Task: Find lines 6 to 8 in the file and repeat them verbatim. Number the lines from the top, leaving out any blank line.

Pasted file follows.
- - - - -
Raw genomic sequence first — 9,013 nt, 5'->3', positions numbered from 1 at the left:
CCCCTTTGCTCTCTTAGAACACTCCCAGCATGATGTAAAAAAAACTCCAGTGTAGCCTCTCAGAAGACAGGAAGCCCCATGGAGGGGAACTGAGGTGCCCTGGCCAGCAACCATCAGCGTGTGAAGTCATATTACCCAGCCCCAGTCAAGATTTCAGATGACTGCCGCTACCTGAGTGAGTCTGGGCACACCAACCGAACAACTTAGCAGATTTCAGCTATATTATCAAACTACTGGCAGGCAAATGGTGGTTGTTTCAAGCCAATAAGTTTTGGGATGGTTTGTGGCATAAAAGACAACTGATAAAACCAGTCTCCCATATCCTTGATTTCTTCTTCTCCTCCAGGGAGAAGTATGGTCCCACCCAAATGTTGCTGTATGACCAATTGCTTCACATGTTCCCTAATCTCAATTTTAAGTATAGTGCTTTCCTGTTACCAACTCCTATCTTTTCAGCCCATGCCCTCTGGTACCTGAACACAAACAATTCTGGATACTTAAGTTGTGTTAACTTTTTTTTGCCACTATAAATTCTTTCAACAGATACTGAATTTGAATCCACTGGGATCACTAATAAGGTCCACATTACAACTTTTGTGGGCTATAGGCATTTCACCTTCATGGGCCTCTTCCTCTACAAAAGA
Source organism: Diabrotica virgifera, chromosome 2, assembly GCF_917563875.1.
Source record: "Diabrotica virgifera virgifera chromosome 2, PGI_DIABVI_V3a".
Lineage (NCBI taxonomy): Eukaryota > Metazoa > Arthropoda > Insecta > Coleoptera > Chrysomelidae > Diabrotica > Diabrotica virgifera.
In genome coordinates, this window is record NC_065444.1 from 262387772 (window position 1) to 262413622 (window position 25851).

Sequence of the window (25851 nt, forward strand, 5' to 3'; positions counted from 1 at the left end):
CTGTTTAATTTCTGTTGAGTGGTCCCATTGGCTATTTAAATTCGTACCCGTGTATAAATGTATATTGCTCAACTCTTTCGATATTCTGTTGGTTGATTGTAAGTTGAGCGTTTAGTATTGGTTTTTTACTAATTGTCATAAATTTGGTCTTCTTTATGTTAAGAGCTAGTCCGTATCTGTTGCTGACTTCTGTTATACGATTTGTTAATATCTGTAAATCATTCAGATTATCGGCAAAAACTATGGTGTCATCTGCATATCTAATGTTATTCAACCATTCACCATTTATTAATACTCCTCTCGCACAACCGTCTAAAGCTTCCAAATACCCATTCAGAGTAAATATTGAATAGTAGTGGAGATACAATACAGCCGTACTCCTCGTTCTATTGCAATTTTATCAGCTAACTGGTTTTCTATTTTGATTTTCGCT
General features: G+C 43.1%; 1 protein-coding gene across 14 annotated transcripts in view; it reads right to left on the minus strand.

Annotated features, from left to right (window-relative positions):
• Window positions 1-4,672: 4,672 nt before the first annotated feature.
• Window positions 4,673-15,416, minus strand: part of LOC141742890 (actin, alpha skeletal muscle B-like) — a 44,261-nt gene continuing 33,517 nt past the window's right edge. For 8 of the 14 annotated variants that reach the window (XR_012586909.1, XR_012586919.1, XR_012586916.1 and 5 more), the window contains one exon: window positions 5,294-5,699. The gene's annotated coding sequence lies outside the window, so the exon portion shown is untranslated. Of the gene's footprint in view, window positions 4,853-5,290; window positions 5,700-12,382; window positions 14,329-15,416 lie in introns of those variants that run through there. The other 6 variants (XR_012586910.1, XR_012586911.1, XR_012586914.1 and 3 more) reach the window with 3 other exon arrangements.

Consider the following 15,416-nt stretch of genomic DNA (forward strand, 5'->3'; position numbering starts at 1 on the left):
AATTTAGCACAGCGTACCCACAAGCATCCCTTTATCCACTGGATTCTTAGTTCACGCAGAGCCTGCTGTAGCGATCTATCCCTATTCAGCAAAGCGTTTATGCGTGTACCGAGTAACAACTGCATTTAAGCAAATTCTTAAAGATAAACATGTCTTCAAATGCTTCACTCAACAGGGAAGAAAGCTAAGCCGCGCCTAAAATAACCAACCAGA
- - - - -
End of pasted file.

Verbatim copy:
In genome coordinates, this window is record NC_065444.1 from 262387772 (window position 1) to 262413622 (window position 25851).

Sequence of the window (25851 nt, forward strand, 5' to 3'; positions counted from 1 at the left end):
CTGTTTAATTTCTGTTGAGTGGTCCCATTGGCTATTTAAATTCGTACCCGTGTATAAATGTATATTGCTCAACTCTTTCGATATTCTGTTGGTTGATTGTAAGTTGAGCGTTTAGTATTGGTTTTTTACTAATTGTCATAAATTTGGTCTTCTTTATGTTAAGAGCTAGTCCGTATCTGTTGCTGACTTCTGTTATACGATTTGTTAATATCTGTAAATCATTCAGATTATCGGCAAAAACTATGGTGTCATCTGCATATCTAATGTTATTCAACCATTCACCATTTATTAATACTCCTCTCGCACAACCGTCTAAAGCTTCCAAATACCCATTCAGAGTAAATATTGAATAGTAGTGGAGATACAATACAGCCGTACTCCTCGTTCTATTGCAATTTTATCAGCTAACTGGTTTTCTATTTTGATTTTCGCT